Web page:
By Sue Frost
Two months ago I wrote a commentary in the Rio Linda Messenger to explain that the Sacramento County Board of Supervisors would be holding a vote in July on whether or not to place a local tax measure on the November ballot that would allow the County to open up Cannabis retail stores in the unincorporated parts of Sacramento County like Rio Linda & Elverta and receive an extra tax from those businesses. I asked the community to write to me to let me know their thoughts on this, and I promised to report back after the vote. On July 12th that vote took place, so I would like to use this opportunity to fill you in on what happened.
After I wrote that commentary, I was flooded with responses. Broadly speaking, the responses I received on social media were largely in favor of allowing a November vote, and the responses I received via phone calls, e-mails, and physical letters were largely opposed to it. My main takeaway was that the community was fairly evenly split on this issue, which tracks with the responses I have received over the years when I ask about this topic in my yearly community survey.
A few days before the meeting when the final language of the proposal was given to me, I was rather conflicted on what I would do as I could sympathize with both points of view. Those who wanted me to vote in support noted the medicinal benefits of cannabis and how the people should be allowed to vote on the issue – and those who wanted me to vote in opposition noted the public health and public safety concerns. But as I reviewed the proposal, two major things stuck out to me that swayed me to vote in opposition.
First, while the proposal would only allow this cannabis tax in the unincorporated portions of the county, it allowed every citizen, whether they lived in the unincorporated portions or not, to vote on this. That struck me as extremely unfair, especially given that only roughly one-third of the people in the county live in the unincorporated area. So a strong majority of the unincorporated residents may oppose this, but it could still pass. For good reason, we don’t allow residents of Nevada to vote for California Governor, and we don’t allow residents of Canada to vote for the President of the United States – and we shouldn’t allow residents of Sacramento City to vote for an issue that only impacts the unincorporated areas.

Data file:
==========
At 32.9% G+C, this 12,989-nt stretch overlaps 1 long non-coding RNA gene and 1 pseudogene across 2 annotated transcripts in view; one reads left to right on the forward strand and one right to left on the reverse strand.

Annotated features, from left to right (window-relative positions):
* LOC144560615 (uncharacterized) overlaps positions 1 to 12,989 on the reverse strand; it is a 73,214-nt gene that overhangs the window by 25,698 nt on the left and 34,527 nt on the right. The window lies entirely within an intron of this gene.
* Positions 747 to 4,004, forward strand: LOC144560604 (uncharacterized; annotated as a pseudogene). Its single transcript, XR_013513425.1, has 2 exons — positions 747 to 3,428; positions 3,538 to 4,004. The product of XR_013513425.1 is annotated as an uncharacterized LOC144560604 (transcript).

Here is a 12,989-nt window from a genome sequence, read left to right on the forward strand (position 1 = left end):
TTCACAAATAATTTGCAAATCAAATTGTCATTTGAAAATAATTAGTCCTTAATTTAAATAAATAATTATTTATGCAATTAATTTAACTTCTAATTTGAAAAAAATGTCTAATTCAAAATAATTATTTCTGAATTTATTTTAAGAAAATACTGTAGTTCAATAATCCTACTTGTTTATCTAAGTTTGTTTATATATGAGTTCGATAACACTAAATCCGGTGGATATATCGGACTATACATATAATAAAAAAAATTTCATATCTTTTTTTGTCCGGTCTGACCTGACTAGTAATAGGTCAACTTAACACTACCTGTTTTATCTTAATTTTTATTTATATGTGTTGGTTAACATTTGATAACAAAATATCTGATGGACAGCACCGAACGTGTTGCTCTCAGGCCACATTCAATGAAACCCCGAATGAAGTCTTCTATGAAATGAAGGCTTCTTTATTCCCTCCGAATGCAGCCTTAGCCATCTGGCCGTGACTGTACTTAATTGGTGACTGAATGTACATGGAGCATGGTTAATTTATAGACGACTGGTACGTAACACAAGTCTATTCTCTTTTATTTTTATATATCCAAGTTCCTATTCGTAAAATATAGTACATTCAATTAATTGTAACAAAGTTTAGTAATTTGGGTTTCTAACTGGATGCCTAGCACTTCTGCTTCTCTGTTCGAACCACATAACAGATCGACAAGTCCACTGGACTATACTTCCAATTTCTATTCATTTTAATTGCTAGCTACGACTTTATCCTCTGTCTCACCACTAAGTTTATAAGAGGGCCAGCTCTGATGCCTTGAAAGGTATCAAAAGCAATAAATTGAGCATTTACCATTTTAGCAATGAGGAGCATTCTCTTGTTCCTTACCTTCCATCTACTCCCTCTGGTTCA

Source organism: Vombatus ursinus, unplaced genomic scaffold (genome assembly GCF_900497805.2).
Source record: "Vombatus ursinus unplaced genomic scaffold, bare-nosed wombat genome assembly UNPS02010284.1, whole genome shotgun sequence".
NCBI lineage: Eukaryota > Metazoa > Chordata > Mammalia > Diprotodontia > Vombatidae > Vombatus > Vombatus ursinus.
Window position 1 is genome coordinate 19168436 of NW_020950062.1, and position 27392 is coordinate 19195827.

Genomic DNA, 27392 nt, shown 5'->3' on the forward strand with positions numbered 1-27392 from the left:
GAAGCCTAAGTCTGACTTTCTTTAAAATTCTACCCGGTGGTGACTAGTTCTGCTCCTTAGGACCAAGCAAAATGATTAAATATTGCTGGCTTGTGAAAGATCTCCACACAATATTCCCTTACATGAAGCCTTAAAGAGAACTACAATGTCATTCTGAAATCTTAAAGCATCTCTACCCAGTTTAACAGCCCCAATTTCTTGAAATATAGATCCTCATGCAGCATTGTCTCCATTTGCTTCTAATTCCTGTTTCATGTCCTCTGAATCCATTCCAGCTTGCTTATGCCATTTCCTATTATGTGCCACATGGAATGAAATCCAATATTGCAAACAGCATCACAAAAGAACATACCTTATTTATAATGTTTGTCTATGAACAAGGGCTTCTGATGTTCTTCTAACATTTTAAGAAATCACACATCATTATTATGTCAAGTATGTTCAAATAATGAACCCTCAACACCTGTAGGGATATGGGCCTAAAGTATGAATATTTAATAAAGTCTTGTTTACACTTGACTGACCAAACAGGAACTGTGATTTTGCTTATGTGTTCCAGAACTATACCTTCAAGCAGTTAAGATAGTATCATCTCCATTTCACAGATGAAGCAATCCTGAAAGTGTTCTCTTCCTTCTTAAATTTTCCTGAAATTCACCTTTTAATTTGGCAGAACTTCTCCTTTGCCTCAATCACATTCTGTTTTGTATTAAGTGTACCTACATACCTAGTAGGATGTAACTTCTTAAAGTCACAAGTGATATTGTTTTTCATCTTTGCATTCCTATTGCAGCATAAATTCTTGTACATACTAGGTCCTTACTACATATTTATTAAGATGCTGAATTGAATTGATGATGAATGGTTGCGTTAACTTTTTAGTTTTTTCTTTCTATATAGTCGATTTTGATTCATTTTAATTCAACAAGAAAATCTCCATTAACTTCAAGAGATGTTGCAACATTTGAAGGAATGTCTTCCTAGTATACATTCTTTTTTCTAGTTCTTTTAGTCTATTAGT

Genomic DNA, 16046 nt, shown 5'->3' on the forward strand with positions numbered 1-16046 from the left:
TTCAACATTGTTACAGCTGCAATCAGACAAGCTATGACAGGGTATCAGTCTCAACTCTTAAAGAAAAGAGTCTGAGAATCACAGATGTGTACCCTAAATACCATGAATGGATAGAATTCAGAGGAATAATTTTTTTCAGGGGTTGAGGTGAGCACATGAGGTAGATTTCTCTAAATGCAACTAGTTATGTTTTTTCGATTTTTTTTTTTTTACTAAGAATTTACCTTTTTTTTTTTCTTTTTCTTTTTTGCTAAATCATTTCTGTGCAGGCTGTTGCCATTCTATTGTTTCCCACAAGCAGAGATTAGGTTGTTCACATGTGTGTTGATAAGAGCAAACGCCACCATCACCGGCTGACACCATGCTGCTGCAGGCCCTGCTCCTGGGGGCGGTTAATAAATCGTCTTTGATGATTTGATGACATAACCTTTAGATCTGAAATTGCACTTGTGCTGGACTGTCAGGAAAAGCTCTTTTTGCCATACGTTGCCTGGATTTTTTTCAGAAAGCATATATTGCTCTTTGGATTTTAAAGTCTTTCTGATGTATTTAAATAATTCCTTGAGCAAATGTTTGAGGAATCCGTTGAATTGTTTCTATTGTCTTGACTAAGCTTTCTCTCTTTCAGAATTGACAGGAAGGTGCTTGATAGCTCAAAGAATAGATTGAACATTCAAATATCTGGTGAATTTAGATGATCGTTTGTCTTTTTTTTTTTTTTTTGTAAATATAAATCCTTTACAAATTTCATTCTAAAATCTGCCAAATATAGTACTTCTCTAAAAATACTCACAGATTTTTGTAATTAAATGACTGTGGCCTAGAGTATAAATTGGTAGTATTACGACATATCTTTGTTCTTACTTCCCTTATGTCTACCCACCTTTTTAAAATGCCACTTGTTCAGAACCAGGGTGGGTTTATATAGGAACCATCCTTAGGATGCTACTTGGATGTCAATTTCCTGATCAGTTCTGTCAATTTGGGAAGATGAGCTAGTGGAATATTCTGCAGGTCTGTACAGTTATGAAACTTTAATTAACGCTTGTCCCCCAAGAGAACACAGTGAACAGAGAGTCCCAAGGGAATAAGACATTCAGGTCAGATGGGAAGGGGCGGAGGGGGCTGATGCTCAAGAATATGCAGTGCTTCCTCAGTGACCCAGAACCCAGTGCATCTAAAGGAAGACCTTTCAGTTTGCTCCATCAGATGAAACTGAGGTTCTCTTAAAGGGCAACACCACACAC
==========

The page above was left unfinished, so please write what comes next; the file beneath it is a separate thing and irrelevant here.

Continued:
Second, the money that would be collected by this tax would have gone directly into the county general fund and could be spent on whatever the Supervisors deemed fit. There are no guarantees that the money would be spent to help solve problems that would sprout up as a result of opening these stores in our local communities – problems like the need for extra law enforcement, and the need for more education to the youth about cannabis. I believe that when taxes are imposed, it is the duty of the government to very clearly define where that money will go. Government has a transparency problem, and levying taxes without any explanation on how it will be spent only furthers that problem.
The vote to place it on the November ballot needed four votes in order to pass, but it only received three votes so it failed. Immediately afterwards, one supervisor proposed that at the end of July we should revisit this issue and try to fix some of these issues that were presented in the meeting. At that meeting I will once again come with an open mind, and do my best to represent the best interests of my constituents.
Thank you for reading – and as always, if you want to contact me, call me at 916-874-5491, or e-mail me at SupervisorFrost@saccounty.net.
Sacramento County Supervisor Sue Frost represents the 4th District, which includes the communities of Citrus Heights, Folsom, Orangevale, Antelope, North Highlands, Rio Linda, Elverta, and Rancho Murieta.
Support local journalism.
Now more than ever, the survival of local journalism depends on your support. Our community faces unprecedented economic disruption, and the future of many small businesses is under threat, including our own. It takes time and resources to provide this service. We are a small family-owned operation, and we will do everything in our power to keep it going. But today more than ever before, we will depend on your support to continue.
Click here to Support the Rio Linda Messenger today.
You rely on us to stay informed and we depend on you to make our work possible.